For nostalgia-lovers, the 2016 World Series was a gold mine. There are dozens of articles out there recounting what life was like in the years the Chicago Cubs (1908) and Cleveland Indians (1948) last won the World Series. The drought has been so long for both teams…and I thought it would be fun to take a look (and listen) to what was happening in the world of classical music during those years.
At the bottom of this post, you’ll find a playlist of much of the music that I mention here. Feel free to check it out and share this post with others.
1908 in classical music:
A number of great symphonies receive their first performance, including Mahler’s 7th, Rachmaninoff’s 2nd, and Elgar’s 1st.
Claude Debussy marries his mistress, the singer Emma Bardac. His Children’s Corner Suite, for solo piano, is premiered in Paris.
Same town, a few months earlier, the orchestration of Maurice Ravel’s Rhapsodie espagnole is given its first performance. Ravel is accused of plagiarizing Debussy’s Habanera in the work, so Ravel carefully indicates on the score that the Rhapsodie was actually written many years earlier as a work for two pianos.
Alexander Scriabin’s The Poem of Ecstasy receives its premiere in New York. The writer Henry Miller describes it as being “like a bath of ice, cocaine, and rainbows.”
Igor Stravinsky writes one of his first works for orchestra, Feu d’artifice (Fireworks). The work isn’t premiered until 1909, but when it is, a fellow named Serge Diaghilev is in attendance and he quickly commissions a ballet, which is quite successful (The Firebird) and leads to more Diaghilev commissions, including Petrushka and The Rite of Spring.
The Chicago Symphony Orchestra was known as the Theodore Thomas Orchestra (named for its founder and first music director). Its music director was Frederick Stock, who held that post from 1905-1942.
The Cleveland Orchestra did not yet exist.
Conductor Herbert von Karajan, violinist David Oistrakh, and composer Olivier Messiaen are born.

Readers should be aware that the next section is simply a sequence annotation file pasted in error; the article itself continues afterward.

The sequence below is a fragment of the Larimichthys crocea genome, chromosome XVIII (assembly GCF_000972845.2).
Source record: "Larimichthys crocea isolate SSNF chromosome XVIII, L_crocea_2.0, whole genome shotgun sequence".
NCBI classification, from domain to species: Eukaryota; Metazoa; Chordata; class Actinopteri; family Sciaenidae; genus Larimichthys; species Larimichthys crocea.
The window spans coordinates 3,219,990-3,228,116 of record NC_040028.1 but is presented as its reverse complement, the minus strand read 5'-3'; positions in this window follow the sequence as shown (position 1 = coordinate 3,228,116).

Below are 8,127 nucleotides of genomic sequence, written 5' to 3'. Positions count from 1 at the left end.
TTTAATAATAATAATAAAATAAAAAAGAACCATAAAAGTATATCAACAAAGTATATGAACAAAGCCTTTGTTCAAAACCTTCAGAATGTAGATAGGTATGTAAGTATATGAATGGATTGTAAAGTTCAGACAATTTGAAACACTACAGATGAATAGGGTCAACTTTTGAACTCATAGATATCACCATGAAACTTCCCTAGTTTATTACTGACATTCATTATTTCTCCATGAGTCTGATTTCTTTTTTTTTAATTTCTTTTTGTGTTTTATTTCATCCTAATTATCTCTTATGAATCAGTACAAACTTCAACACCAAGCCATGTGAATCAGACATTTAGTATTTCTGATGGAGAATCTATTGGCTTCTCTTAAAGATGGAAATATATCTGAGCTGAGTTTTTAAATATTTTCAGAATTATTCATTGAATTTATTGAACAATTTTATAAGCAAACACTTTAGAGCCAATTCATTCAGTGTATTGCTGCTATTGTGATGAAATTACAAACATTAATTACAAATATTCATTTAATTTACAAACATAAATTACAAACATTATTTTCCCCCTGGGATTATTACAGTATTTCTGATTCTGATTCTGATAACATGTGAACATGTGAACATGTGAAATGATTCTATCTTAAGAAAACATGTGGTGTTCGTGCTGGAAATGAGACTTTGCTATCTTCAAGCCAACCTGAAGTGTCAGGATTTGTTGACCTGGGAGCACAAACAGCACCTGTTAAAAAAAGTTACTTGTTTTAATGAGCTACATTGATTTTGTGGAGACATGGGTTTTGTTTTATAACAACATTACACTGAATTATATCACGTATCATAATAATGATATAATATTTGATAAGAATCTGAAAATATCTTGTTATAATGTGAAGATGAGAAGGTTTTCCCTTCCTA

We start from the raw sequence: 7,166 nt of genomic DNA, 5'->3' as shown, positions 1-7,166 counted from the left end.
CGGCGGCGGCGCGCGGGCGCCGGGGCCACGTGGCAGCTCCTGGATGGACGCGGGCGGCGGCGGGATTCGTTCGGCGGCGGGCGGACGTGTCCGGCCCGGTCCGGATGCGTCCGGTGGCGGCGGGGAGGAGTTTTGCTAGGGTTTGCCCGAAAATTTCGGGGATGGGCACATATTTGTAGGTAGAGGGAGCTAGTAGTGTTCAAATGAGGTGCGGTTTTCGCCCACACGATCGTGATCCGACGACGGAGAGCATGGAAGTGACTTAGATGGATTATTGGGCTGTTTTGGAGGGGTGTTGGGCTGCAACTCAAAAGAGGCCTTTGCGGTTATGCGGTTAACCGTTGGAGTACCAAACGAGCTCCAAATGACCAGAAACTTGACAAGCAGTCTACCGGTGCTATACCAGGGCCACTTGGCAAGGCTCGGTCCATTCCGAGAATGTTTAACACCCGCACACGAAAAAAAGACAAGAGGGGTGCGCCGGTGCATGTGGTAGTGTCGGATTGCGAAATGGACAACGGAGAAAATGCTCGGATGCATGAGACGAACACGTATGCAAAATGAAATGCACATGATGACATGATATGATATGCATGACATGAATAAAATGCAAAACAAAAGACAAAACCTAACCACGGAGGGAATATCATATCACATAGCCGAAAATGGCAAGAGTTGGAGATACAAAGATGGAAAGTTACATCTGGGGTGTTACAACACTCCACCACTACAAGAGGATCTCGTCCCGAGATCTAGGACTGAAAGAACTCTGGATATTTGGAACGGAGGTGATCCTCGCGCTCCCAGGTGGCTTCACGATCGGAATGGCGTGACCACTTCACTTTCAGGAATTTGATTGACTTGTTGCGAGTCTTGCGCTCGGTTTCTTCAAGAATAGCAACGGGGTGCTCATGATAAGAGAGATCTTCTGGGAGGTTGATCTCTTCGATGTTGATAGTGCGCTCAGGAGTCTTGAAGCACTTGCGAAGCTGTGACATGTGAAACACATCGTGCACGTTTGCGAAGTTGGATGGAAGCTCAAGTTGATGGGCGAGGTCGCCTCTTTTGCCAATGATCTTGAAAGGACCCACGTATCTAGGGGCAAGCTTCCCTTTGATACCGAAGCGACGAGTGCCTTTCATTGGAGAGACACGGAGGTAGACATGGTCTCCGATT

Composer Nikolai Rimsky-Korsakov and violinist/composer Pablo de Sarasate die.
It’s not classical music, but I just found this too good to ignore: 1908 was also the year that a certain baseball song was published. You know it well. It is still sung at every single baseball game 108 years later.
1948 in classical music:
The great maestro of the radio airwaves, Arturo Toscanini, makes his television debut, conducting the NBC Symphony Orchestra in music by Richard Wagner.
Beethoven’s 9th Symphony is aired on television for the very first time. Again, Toscanini conducts the NBC Symphony Orchestra and the chorus master was a 32-year-old up-and-coming conductor named Robert Shaw.
Columbia Records introduces a new long-playing record: 33 1/3 rpm and a whopping 25 minutes of music per side!
Still four years away from his landmark 1952 composition 4’33”, two works by composer John Cage were premiered on a concert at Black Mountain College in North Carolina: the Suite for Toy Piano and In A Landscape.
Less than a year before he died, 85-year-old Richard Strauss, composes his Four Last Songs. He does not live long enough to hear the first performance (by Kirsten Flagstad), which takes place in 1950 in London.
Soprano Eleanor Steber (with the Boston Symphony, conducted by Serge Koussevitzky) sings the first performance of Samuel Barber’s rhapsody on texts by James Agee, Knoxville: Summer of 1915.
On a commission from jazz clarinetist Benny Goodman, Aaron Copland completes his Clarinet Concerto. It would be two years before the work would receive its first performance, by Goodman and the NBC Symphony Orchestra, conducted by Fritz Reiner, who would become the music director of the Chicago Symphony Orchestra three years afterwards.
Andrei Zhdanov, Chairman of the RSFSR Supreme Soviet, accuses Dmitri Shostakovich, Sergei Prokofiev, Aram Khachaturian, and other Soviet composer of writing inappropriate and formalist music. Most of Shostakovich’s music is banned and he is fired from his job at the Moscow Conservatory. He writes film music to help earn money to pay his rent.
A number of great symphonies receive their world premieres, including Lutosławski’s 1st, David Diamond’s 4th, Walter Piston’s 3rd, Hans Werner Henze’s 1st, and George Antheil’s 5th.
George Szell, in his second season as the music director of the Cleveland Orchestra, is in the process of revitalizing the orchestra and raising its profile to become one of the top American orchestras.
Former Cleveland Orchestra, New York Philharmonic, and Los Angeles Philharmonic music director Artur Rodzinski spends one season (1947-48) as music director of the Chicago Symphony Orchestra. As was the case in previous posts, he does not get along with the orchestra’s board and quickly leaves his post with the CSO.
Cellist Misha Maisky, soprano Kathleen Battle, composer Andrew Lloyd Webber, and conductor Richard Hickox are born.
Composer Manuel Ponce, hotelier and theater impresario Rupert D’Oyly Carte, and composer Franz Lehár die.
Please enjoy the playlist below! At the end, I’ve included side-by-side performances of the Bartok Concerto for Orchestra, performed by Reiner/Chicago and Szell/Cleveland…you know, just for fun!